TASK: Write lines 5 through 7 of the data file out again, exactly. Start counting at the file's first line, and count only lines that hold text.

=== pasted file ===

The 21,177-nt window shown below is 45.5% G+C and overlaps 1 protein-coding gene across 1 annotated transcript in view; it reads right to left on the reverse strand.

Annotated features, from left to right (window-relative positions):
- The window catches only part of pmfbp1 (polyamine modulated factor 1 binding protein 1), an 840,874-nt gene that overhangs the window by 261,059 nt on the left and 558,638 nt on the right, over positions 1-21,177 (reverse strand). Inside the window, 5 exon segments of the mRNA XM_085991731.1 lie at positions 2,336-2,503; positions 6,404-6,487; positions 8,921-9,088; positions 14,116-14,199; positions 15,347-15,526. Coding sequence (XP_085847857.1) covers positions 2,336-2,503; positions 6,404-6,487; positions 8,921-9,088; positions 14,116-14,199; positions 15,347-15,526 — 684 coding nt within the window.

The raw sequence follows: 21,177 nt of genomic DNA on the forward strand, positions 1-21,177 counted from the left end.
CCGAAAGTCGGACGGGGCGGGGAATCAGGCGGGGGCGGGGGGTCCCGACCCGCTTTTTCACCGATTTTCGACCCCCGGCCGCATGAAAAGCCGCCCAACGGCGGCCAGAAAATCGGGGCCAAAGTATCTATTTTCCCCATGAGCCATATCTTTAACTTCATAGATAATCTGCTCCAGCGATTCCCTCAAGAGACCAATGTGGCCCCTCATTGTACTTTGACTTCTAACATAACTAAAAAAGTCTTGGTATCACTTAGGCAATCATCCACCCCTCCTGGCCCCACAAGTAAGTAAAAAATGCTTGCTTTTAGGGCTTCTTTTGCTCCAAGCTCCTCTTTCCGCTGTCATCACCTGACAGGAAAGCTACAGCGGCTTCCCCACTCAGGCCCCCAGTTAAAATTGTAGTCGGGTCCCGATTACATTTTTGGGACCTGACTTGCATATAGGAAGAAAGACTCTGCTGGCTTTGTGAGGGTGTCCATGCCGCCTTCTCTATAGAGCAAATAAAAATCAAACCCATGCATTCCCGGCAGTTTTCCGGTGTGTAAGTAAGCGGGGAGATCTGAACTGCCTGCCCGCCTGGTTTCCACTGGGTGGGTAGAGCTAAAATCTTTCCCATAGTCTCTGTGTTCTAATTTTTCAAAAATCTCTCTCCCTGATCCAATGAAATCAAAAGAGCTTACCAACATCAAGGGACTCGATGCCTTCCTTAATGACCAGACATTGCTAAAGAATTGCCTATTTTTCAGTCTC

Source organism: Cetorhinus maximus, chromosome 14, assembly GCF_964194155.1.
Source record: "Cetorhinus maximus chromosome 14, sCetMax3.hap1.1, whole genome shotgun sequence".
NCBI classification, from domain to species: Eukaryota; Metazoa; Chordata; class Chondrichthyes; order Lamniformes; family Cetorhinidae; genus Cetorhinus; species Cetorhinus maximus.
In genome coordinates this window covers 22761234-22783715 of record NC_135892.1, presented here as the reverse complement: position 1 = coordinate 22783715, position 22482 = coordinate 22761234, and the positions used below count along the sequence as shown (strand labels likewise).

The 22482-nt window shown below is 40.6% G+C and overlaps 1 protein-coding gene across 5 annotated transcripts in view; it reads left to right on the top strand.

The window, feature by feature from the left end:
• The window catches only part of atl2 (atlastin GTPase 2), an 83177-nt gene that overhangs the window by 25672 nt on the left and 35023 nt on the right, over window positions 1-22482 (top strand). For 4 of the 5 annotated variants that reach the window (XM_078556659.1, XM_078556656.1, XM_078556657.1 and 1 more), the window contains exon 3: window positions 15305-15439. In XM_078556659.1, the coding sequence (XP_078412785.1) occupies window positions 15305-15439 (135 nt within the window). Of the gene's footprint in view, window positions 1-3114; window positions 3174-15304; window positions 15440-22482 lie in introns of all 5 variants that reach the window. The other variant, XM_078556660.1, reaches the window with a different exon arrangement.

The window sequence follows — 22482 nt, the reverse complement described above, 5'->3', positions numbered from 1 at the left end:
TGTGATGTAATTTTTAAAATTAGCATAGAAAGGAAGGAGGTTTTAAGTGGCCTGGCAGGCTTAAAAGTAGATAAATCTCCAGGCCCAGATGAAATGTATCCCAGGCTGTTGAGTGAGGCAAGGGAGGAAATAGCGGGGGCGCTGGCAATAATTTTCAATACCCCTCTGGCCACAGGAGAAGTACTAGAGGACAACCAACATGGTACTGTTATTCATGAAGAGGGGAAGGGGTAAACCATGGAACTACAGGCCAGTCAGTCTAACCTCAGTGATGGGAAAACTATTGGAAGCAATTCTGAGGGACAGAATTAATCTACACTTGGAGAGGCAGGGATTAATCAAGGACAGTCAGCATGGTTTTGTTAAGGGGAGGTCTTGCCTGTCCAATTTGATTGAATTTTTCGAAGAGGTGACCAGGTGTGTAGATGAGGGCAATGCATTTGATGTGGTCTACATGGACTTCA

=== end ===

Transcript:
CCGAAAGTCGGACGGGGCGGGGAATCAGGCGGGGGCGGGGGGTCCCGACCCGCTTTTTCACCGATTTTCGACCCCCGGCCGCATGAAAAGCCGCCCAACGGCGGCCAGAAAATCGGGGCCAAAGTATCTATTTTCCCCATGAGCCATATCTTTAACTTCATAGATAATCTGCTCCAGCGATTCCCTCAAGAGACCAATGTGGCCCCTCATTGTACTTTGACTTCTAACATAACTAAAAAAGTCTTGGTATCACTTAGGCAATCATCCACCCCTCCTGGCCCCACAAGTAAGTAAAAAATGCTTGCTTTTAGGGCTTCTTTTGCTCCAAGCTCCTCTTTCCGCTGTCATCACCTGACAGGAAAGCTACAGCGGCTTCCCCACTCAGGCCCCCAGTTAAAATTGTAGTCGGGTCCCGATTACATTTTTGGGACCTGACTTGCATATAGGAAGAAAGACTCTGCTGGCTTTGTGAGGGTGTCCATGCCGCCTTCTCTATAGAGCAAATAAAAATCAAACCCATGCATTCCCGGCAGTTTTCCGGTGTGTAAGTAAGCGGGGAGATCTGAACTGCCTGCCCGCCTGGTTTCCACTGGGTGGGTAGAGCTAAAATCTTTCCCATAGTCTCTGTGTTCTAATTTTTCAAAAATCTCTCTCCCTGATCCAATGAAATCAAAAGAGCTTACCAACATCAAGGGACTCGATGCCTTCCTTAATGACCAGACATTGCTAAAGAATTGCCTATTTTTCAGTCTC

Source organism: Cetorhinus maximus, chromosome 14, assembly GCF_964194155.1.
Source record: "Cetorhinus maximus chromosome 14, sCetMax3.hap1.1, whole genome shotgun sequence".